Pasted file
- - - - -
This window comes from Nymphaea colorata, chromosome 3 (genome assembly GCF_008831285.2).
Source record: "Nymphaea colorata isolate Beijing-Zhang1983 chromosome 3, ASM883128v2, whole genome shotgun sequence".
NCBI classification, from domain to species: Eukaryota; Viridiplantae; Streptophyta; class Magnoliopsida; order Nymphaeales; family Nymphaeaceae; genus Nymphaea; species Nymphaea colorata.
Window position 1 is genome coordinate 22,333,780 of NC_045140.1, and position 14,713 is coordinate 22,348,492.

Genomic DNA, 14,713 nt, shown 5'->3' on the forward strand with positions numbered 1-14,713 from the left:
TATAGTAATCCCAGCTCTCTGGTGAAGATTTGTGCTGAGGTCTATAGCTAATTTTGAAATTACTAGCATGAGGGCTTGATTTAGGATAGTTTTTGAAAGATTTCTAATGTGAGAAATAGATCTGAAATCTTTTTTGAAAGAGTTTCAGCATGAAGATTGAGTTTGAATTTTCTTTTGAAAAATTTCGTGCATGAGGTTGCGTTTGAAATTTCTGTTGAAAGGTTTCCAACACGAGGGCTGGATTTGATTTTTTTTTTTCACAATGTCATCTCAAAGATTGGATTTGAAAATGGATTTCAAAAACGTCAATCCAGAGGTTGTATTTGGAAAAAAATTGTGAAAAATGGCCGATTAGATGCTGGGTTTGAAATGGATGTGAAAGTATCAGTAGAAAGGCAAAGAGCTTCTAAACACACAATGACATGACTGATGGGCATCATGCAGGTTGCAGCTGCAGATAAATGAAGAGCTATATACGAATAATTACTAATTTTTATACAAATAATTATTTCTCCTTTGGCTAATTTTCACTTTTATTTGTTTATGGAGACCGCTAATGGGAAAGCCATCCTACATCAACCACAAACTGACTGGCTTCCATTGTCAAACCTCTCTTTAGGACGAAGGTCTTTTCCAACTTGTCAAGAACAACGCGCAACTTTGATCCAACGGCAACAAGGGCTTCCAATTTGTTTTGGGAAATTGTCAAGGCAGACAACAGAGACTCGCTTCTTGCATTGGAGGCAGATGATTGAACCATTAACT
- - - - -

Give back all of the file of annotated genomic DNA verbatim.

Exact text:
This window comes from Nymphaea colorata, chromosome 3 (genome assembly GCF_008831285.2).
Source record: "Nymphaea colorata isolate Beijing-Zhang1983 chromosome 3, ASM883128v2, whole genome shotgun sequence".
NCBI classification, from domain to species: Eukaryota; Viridiplantae; Streptophyta; class Magnoliopsida; order Nymphaeales; family Nymphaeaceae; genus Nymphaea; species Nymphaea colorata.
Window position 1 is genome coordinate 22,333,780 of NC_045140.1, and position 14,713 is coordinate 22,348,492.

Genomic DNA, 14,713 nt, shown 5'->3' on the forward strand with positions numbered 1-14,713 from the left:
TATAGTAATCCCAGCTCTCTGGTGAAGATTTGTGCTGAGGTCTATAGCTAATTTTGAAATTACTAGCATGAGGGCTTGATTTAGGATAGTTTTTGAAAGATTTCTAATGTGAGAAATAGATCTGAAATCTTTTTTGAAAGAGTTTCAGCATGAAGATTGAGTTTGAATTTTCTTTTGAAAAATTTCGTGCATGAGGTTGCGTTTGAAATTTCTGTTGAAAGGTTTCCAACACGAGGGCTGGATTTGATTTTTTTTTTTCACAATGTCATCTCAAAGATTGGATTTGAAAATGGATTTCAAAAACGTCAATCCAGAGGTTGTATTTGGAAAAAAATTGTGAAAAATGGCCGATTAGATGCTGGGTTTGAAATGGATGTGAAAGTATCAGTAGAAAGGCAAAGAGCTTCTAAACACACAATGACATGACTGATGGGCATCATGCAGGTTGCAGCTGCAGATAAATGAAGAGCTATATACGAATAATTACTAATTTTTATACAAATAATTATTTCTCCTTTGGCTAATTTTCACTTTTATTTGTTTATGGAGACCGCTAATGGGAAAGCCATCCTACATCAACCACAAACTGACTGGCTTCCATTGTCAAACCTCTCTTTAGGACGAAGGTCTTTTCCAACTTGTCAAGAACAACGCGCAACTTTGATCCAACGGCAACAAGGGCTTCCAATTTGTTTTGGGAAATTGTCAAGGCAGACAACAGAGACTCGCTTCTTGCATTGGAGGCAGATGATTGAACCATTAACT